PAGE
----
When we feel we are living in the passion of the soul, torn apart by love, we can easily dismiss the importance of paying our bills on time, of taking care of our human needs and responsibilities. We can go through life with little attention to how we treat others, and how we treat ourselves. But without a firm ground in the ordinary, without learning how to relate to life with the attention and respect it needs, we cannot fully live the energy of the soul here.

A focus on ordinary life grounds the energy of the path, and also makes it more difficult for the ego to create spiritual fantasies. This is why traditionally when a young man first came to a Sufi tekke, or khânqâh (Turkish and Persian for 'Sufi center or hospice'), he was given the most mundane or debasing tasks, for example cleaning the latrines, sweeping the courtyard. For the first few years he might be given no spiritual practices at all, only simple tasks of service.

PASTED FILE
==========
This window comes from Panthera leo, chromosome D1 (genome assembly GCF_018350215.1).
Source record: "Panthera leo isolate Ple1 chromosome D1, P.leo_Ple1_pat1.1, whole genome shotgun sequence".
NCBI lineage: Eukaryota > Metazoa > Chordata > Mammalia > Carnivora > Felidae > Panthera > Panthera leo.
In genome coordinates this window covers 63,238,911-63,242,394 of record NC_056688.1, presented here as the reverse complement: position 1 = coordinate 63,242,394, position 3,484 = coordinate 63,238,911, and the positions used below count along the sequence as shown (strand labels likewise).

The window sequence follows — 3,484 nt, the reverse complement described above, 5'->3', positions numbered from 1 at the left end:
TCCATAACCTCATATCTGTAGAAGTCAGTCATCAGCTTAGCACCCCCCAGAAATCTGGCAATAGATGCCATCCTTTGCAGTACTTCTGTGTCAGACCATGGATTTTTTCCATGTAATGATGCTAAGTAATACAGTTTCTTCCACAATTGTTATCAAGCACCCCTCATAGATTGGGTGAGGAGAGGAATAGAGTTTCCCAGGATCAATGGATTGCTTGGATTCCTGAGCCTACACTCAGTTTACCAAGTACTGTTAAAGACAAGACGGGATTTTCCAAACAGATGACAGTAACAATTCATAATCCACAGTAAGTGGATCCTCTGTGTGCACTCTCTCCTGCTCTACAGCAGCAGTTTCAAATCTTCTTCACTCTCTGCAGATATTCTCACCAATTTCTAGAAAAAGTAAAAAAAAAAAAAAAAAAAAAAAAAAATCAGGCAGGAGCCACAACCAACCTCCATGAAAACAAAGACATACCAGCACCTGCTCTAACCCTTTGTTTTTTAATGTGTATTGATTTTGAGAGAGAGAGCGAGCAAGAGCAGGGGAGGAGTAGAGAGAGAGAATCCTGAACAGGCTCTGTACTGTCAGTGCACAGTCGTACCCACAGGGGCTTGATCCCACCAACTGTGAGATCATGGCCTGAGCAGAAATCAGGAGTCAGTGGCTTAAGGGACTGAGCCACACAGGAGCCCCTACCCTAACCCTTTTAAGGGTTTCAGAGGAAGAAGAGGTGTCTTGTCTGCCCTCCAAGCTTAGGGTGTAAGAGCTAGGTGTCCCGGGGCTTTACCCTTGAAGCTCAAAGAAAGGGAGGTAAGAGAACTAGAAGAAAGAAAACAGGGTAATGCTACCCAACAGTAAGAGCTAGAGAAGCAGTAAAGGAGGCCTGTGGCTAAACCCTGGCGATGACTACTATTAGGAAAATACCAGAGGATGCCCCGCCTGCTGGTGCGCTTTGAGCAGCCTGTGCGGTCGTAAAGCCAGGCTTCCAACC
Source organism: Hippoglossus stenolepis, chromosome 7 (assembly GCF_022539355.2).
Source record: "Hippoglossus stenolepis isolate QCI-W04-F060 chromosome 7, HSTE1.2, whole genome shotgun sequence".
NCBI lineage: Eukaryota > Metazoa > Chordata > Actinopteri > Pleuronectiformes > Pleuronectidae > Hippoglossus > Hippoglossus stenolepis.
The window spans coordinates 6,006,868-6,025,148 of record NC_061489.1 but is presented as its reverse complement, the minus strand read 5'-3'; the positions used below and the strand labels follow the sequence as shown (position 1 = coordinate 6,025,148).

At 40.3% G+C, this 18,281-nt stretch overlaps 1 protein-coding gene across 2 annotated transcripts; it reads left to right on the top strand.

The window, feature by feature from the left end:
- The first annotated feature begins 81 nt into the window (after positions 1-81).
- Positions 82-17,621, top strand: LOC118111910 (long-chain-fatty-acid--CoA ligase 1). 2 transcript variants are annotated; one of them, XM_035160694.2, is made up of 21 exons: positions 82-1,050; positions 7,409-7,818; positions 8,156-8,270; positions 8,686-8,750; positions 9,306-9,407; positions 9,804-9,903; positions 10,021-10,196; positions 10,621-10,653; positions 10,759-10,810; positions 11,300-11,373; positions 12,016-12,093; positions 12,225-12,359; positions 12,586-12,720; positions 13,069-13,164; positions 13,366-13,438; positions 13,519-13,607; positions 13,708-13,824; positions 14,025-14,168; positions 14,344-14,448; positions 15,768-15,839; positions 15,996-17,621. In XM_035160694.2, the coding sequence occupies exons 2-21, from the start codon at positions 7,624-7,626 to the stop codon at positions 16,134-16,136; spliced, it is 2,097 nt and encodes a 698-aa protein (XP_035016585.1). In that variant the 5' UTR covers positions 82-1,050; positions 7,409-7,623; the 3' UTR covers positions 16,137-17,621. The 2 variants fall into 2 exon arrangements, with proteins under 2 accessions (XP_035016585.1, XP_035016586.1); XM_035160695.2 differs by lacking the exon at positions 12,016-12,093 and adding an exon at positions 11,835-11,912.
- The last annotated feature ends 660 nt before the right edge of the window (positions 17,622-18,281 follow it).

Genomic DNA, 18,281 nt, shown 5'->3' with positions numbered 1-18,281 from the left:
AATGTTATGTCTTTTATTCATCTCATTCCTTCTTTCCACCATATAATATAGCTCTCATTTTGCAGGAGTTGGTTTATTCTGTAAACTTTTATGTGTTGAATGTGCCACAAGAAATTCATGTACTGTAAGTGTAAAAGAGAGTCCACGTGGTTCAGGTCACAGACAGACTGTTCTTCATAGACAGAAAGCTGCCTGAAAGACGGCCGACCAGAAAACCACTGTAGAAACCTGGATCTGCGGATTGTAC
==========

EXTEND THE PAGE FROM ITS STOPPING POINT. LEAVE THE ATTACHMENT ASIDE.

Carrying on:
It is important to not reject the ordinary dimension of our experience, because the nature of the soul is ordinary and simple, and often expresses itself in what is most ordinary. The soul is a quality of being in which things just are. Here peace is, love is, even power just is. We will never notice, let alone really live, these qualities of the soul if we follow our desires to escape the ordinary, if we create unnecessary dramas or fantasies. Zen haikus often reflect this simplicity. The dew on the grass is present in the moment without any drama. The full harvest moon on the water is both simple and profound. The container we are creating on the path is a mature relationship with lif